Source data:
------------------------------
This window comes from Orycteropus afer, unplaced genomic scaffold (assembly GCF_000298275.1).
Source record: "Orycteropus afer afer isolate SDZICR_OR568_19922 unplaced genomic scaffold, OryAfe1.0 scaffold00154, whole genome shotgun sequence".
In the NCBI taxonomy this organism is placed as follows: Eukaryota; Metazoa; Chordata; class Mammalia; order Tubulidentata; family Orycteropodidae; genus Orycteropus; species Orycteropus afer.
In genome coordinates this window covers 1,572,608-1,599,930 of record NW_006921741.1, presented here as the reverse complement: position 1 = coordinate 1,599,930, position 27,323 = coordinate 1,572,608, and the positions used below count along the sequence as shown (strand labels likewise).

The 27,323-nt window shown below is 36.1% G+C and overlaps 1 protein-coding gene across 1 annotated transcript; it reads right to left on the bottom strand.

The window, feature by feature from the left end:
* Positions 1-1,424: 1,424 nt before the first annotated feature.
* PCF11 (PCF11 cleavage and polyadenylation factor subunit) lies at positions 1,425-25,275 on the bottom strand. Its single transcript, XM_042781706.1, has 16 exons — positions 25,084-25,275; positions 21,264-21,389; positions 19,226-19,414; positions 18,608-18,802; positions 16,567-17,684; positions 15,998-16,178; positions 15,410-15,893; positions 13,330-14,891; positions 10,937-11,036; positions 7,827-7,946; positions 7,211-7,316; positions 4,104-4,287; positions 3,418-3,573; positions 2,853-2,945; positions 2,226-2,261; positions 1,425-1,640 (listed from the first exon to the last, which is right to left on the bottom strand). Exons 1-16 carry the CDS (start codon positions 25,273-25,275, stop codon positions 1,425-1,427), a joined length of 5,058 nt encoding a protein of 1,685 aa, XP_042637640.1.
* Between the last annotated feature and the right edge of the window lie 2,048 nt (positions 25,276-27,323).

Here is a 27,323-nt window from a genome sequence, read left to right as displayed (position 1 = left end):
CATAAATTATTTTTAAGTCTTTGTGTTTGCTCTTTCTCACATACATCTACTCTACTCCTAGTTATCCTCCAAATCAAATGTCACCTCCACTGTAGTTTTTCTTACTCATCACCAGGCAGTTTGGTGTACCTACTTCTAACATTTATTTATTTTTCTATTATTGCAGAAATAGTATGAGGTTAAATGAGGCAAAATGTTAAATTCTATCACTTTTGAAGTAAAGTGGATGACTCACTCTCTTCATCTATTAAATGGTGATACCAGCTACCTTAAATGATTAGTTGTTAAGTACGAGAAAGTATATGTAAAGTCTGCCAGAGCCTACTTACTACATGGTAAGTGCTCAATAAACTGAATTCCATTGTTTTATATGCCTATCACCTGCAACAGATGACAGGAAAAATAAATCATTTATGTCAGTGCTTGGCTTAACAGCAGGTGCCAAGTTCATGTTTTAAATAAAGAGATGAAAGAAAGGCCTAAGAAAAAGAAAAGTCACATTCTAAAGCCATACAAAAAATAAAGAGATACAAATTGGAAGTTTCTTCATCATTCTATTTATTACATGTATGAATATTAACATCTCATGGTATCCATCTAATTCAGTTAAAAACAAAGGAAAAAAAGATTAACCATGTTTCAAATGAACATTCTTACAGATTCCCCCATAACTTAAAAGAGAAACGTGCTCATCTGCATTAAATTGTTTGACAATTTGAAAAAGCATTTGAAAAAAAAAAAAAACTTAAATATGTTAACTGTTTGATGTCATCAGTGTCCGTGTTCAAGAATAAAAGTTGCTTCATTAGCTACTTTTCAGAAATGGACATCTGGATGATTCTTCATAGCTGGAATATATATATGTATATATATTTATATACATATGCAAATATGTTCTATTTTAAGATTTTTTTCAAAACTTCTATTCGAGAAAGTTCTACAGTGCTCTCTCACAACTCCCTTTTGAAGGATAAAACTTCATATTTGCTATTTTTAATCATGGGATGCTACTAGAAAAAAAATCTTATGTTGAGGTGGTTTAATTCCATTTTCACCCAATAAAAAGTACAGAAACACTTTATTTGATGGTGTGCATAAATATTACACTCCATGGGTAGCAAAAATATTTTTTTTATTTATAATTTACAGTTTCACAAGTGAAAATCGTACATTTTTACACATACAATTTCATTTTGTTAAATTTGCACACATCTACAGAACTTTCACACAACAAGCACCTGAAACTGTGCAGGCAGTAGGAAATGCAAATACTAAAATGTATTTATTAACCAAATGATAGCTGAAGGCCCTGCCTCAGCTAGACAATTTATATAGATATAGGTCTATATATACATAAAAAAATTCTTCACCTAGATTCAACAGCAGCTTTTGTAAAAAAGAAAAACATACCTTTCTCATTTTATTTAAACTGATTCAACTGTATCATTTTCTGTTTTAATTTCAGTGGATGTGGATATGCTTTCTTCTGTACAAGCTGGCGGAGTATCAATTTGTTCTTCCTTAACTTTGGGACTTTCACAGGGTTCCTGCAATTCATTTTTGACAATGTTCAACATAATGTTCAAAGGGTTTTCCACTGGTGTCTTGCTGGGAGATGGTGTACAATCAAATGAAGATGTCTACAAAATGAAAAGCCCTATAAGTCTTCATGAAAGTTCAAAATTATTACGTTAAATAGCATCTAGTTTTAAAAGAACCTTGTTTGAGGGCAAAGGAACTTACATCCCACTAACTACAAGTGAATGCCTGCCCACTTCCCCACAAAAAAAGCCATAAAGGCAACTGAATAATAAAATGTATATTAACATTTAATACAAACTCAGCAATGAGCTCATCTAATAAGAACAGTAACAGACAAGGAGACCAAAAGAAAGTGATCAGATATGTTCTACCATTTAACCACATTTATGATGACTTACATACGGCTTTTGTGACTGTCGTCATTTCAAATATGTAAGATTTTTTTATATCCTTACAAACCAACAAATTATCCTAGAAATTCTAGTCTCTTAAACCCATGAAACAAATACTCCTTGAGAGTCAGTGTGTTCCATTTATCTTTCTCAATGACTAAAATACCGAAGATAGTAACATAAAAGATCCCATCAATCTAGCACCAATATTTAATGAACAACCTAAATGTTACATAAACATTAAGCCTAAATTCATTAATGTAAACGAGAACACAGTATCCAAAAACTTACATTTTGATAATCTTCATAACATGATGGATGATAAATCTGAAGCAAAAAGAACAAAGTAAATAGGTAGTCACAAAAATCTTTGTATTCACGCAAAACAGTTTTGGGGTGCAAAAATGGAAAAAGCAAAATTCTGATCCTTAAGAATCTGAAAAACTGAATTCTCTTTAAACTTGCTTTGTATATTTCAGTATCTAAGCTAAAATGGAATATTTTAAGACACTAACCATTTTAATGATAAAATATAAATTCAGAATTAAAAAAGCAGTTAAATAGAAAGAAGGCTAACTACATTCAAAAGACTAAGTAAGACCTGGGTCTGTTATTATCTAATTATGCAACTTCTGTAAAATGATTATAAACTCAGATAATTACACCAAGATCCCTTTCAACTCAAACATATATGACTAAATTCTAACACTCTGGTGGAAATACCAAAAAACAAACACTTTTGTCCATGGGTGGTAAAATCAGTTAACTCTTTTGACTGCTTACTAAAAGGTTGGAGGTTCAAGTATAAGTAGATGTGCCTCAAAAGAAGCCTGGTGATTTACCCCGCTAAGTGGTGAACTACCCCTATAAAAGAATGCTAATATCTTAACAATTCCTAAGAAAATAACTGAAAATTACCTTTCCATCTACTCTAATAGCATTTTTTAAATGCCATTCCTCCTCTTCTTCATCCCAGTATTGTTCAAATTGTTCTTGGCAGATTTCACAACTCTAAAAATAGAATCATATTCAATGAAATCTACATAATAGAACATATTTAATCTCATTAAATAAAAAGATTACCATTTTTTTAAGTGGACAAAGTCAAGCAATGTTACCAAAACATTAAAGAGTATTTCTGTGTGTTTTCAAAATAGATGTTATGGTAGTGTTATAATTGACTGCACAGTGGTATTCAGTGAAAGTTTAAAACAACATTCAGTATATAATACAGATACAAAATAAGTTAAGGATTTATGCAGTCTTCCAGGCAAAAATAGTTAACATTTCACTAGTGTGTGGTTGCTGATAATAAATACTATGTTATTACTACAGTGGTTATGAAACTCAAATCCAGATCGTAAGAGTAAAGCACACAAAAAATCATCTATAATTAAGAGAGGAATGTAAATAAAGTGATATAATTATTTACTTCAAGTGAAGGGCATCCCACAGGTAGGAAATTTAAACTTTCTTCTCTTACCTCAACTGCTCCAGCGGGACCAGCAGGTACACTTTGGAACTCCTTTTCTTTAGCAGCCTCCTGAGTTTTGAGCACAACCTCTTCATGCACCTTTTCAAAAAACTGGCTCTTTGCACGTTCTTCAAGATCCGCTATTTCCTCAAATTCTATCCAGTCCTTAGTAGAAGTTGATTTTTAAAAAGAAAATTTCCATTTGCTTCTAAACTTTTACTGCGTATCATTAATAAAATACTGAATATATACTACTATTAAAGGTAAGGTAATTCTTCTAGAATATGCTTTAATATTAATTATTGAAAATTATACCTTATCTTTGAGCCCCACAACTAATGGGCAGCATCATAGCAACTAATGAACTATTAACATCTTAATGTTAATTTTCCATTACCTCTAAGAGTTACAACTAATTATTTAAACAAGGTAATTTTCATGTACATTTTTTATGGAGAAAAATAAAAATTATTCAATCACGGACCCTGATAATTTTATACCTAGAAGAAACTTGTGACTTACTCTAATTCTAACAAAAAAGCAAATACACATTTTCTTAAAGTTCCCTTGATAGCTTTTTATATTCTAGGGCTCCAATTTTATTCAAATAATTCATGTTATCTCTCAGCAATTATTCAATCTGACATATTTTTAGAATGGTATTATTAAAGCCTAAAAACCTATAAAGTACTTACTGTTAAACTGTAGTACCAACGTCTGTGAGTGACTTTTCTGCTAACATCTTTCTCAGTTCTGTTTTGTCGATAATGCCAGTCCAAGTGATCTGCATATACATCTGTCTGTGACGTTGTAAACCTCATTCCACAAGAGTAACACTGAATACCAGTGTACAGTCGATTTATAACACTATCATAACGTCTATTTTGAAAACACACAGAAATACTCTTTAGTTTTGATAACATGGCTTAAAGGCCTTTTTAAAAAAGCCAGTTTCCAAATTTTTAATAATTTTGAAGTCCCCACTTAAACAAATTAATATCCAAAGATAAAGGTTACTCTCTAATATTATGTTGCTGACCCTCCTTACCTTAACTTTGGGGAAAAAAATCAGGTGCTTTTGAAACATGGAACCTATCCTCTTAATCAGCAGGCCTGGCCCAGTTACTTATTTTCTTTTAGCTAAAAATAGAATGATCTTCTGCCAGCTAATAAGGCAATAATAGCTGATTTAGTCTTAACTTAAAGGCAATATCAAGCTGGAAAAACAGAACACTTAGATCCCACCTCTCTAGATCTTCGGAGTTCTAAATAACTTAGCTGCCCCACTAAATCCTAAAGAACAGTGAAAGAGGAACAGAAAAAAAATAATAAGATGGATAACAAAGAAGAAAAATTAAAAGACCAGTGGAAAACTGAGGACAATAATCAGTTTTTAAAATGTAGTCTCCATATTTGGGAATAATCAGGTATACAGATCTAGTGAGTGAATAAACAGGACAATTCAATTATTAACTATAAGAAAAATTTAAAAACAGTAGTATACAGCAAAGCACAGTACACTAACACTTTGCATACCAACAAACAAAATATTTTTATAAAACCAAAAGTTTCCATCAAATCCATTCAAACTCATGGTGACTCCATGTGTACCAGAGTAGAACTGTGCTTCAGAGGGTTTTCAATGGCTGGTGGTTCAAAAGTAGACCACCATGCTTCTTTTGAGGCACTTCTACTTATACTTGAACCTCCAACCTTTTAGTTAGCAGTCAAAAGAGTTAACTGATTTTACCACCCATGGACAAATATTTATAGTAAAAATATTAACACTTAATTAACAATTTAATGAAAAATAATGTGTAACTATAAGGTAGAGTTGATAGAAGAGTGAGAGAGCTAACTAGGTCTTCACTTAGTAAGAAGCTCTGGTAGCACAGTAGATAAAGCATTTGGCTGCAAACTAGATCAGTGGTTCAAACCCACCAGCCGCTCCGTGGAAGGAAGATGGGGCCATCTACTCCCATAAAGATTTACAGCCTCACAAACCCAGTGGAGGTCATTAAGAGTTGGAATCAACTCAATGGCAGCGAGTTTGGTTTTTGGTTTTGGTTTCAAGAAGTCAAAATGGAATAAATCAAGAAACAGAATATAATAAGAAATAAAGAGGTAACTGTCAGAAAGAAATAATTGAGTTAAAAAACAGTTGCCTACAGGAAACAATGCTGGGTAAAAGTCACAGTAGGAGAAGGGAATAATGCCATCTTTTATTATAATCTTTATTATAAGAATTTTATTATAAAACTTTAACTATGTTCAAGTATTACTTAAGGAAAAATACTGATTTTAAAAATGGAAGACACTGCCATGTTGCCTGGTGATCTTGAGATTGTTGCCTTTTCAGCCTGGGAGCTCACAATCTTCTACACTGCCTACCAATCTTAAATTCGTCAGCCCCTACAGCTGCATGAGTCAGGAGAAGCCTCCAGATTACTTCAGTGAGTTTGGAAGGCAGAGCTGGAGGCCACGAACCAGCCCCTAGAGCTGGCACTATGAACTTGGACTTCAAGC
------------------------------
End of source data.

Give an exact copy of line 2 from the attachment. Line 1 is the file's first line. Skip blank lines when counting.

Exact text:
Source record: "Orycteropus afer afer isolate SDZICR_OR568_19922 unplaced genomic scaffold, OryAfe1.0 scaffold00154, whole genome shotgun sequence".